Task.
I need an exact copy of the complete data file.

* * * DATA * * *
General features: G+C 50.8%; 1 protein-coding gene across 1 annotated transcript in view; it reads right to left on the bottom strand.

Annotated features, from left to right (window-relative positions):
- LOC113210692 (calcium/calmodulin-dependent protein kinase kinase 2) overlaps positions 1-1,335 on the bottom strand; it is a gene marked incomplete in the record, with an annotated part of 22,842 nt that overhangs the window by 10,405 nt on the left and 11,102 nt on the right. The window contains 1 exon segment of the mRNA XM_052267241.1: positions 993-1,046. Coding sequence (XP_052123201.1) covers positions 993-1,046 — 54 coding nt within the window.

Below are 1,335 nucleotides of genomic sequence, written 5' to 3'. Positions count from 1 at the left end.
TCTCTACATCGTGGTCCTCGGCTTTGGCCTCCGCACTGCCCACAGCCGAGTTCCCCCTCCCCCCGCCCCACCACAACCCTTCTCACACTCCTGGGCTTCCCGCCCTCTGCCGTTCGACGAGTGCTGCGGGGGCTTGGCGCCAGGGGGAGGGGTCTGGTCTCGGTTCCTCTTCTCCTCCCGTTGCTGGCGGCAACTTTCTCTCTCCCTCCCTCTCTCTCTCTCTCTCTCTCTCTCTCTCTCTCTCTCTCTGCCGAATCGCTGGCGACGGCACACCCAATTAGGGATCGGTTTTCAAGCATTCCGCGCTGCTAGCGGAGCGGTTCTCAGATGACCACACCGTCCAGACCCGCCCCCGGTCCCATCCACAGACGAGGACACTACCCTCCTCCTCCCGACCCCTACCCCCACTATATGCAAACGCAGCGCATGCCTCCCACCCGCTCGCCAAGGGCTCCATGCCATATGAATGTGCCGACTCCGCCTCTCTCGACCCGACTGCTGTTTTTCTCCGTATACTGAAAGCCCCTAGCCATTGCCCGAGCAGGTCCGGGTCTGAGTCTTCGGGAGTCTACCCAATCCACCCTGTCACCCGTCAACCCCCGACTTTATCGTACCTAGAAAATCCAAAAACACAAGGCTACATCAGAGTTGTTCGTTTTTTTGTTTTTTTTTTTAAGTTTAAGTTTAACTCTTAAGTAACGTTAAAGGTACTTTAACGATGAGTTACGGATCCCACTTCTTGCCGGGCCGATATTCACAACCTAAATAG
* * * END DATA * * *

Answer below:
General features: G+C 50.8%; 1 protein-coding gene across 1 annotated transcript in view; it reads right to left on the bottom strand.

Annotated features, from left to right (window-relative positions):
- LOC113210692 (calcium/calmodulin-dependent protein kinase kinase 2) overlaps positions 1-1,335 on the bottom strand; it is a gene marked incomplete in the record, with an annotated part of 22,842 nt that overhangs the window by 10,405 nt on the left and 11,102 nt on the right. The window contains 1 exon segment of the mRNA XM_052267241.1: positions 993-1,046. Coding sequence (XP_052123201.1) covers positions 993-1,046 — 54 coding nt within the window.

Below are 1,335 nucleotides of genomic sequence, written 5' to 3'. Positions count from 1 at the left end.
TCTCTACATCGTGGTCCTCGGCTTTGGCCTCCGCACTGCCCACAGCCGAGTTCCCCCTCCCCCCGCCCCACCACAACCCTTCTCACACTCCTGGGCTTCCCGCCCTCTGCCGTTCGACGAGTGCTGCGGGGGCTTGGCGCCAGGGGGAGGGGTCTGGTCTCGGTTCCTCTTCTCCTCCCGTTGCTGGCGGCAACTTTCTCTCTCCCTCCCTCTCTCTCTCTCTCTCTCTCTCTCTCTCTCTCTCTCTCTGCCGAATCGCTGGCGACGGCACACCCAATTAGGGATCGGTTTTCAAGCATTCCGCGCTGCTAGCGGAGCGGTTCTCAGATGACCACACCGTCCAGACCCGCCCCCGGTCCCATCCACAGACGAGGACACTACCCTCCTCCTCCCGACCCCTACCCCCACTATATGCAAACGCAGCGCATGCCTCCCACCCGCTCGCCAAGGGCTCCATGCCATATGAATGTGCCGACTCCGCCTCTCTCGACCCGACTGCTGTTTTTCTCCGTATACTGAAAGCCCCTAGCCATTGCCCGAGCAGGTCCGGGTCTGAGTCTTCGGGAGTCTACCCAATCCACCCTGTCACCCGTCAACCCCCGACTTTATCGTACCTAGAAAATCCAAAAACACAAGGCTACATCAGAGTTGTTCGTTTTTTTGTTTTTTTTTTTAAGTTTAAGTTTAACTCTTAAGTAACGTTAAAGGTACTTTAACGATGAGTTACGGATCCCACTTCTTGCCGGGCCGATATTCACAACCTAAATAG